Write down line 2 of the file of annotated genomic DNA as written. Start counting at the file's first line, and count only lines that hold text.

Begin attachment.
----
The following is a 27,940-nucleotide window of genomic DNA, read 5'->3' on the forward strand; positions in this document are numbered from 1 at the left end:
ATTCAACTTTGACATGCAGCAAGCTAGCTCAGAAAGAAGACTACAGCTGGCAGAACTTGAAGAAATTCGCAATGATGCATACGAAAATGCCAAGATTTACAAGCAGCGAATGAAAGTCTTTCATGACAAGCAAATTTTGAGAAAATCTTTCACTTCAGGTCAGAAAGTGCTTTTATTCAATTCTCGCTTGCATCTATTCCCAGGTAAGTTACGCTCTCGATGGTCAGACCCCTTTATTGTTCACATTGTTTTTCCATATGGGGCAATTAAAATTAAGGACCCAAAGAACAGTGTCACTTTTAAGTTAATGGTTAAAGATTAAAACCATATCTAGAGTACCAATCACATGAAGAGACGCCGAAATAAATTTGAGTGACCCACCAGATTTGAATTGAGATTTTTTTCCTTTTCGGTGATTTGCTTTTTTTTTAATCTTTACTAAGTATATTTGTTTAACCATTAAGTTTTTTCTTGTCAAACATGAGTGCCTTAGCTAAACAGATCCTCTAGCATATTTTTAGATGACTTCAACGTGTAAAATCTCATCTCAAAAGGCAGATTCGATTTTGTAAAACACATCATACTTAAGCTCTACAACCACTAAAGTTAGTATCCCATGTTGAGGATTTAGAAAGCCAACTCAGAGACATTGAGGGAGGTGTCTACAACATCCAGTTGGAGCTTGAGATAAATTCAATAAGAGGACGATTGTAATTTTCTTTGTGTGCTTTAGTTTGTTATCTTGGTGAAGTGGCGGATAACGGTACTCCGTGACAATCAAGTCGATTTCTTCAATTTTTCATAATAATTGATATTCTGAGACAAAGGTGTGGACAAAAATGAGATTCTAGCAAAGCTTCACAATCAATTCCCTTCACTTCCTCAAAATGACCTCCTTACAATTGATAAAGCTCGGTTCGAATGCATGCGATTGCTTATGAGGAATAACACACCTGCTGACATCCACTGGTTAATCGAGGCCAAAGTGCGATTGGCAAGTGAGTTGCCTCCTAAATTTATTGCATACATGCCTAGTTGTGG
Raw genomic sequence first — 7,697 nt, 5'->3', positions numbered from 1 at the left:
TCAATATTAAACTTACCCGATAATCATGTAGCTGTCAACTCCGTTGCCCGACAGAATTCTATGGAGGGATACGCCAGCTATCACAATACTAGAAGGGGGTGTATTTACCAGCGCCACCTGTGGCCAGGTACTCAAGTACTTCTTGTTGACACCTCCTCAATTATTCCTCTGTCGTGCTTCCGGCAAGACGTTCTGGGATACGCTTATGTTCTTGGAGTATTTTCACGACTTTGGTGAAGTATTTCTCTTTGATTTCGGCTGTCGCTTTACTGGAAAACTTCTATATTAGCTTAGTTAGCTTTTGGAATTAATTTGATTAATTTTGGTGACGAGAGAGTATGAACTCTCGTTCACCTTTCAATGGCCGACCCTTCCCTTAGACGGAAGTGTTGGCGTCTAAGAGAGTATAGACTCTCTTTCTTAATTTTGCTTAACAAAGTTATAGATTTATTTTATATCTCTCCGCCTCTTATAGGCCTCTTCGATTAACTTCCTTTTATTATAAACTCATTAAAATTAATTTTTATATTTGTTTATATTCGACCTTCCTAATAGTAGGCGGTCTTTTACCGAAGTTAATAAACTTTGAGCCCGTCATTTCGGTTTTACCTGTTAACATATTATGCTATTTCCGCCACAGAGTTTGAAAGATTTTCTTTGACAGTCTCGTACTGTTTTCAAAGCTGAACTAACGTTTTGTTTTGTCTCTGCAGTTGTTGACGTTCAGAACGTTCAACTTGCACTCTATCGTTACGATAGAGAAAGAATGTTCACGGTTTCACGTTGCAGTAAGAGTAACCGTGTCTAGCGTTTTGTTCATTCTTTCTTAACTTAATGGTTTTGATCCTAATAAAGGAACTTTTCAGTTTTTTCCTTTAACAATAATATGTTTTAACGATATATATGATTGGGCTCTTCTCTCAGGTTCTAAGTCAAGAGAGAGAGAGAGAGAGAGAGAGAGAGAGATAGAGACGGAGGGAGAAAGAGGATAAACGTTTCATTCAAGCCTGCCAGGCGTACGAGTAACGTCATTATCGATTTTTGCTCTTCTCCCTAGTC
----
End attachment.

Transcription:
ATTCAACTTTGACATGCAGCAAGCTAGCTCAGAAAGAAGACTACAGCTGGCAGAACTTGAAGAAATTCGCAATGATGCATACGAAAATGCCAAGATTTACAAGCAGCGAATGAAAGTCTTTCATGACAAGCAAATTTTGAGAAAATCTTTCACTTCAGGTCAGAAAGTGCTTTTATTCAATTCTCGCTTGCATCTATTCCCAGGTAAGTTACGCTCTCGATGGTCAGACCCCTTTATTGTTCACATTGTTTTTCCATATGGGGCAATTAAAATTAAGGACCCAAAGAACAGTGTCACTTTTAAGTTAATGGTTAAAGATTAAAACCATATCTAGAGTACCAATCACATGAAGAGACGCCGAAATAAATTTGAGTGACCCACCAGATTTGAATTGAGATTTTTTTCCTTTTCGGTGATTTGCTTTTTTTTTAATCTTTACTAAGTATATTTGTTTAACCATTAAGTTTTTTCTTGTCAAACATGAGTGCCTTAGCTAAACAGATCCTCTAGCATATTTTTAGATGACTTCAACGTGTAAAATCTCATCTCAAAAGGCAGATTCGATTTTGTAAAACACATCATACTTAAGCTCTACAACCACTAAAGTTAGTATCCCATGTTGAGGATTTAGAAAGCCAACTCAGAGACATTGAGGGAGGTGTCTACAACATCCAGTTGGAGCTTGAGATAAATTCAATAAGAGGACGATTGTAATTTTCTTTGTGTGCTTTAGTTTGTTATCTTGGTGAAGTGGCGGATAACGGTACTCCGTGACAATCAAGTCGATTTCTTCAATTTTTCATAATAATTGATATTCTGAGACAAAGGTGTGGACAAAAATGAGATTCTAGCAAAGCTTCACAATCAATTCCCTTCACTTCCTCAAAATGACCTCCTTACAATTGATAAAGCTCGGTTCGAATGCATGCGATTGCTTATGAGGAATAACACACCTGCTGACATCCACTGGTTAATCGAGGCCAAAGTGCGATTGGCAAGTGAGTTGCCTCCTAAATTTATTGCATACATGCCTAGTTGTGG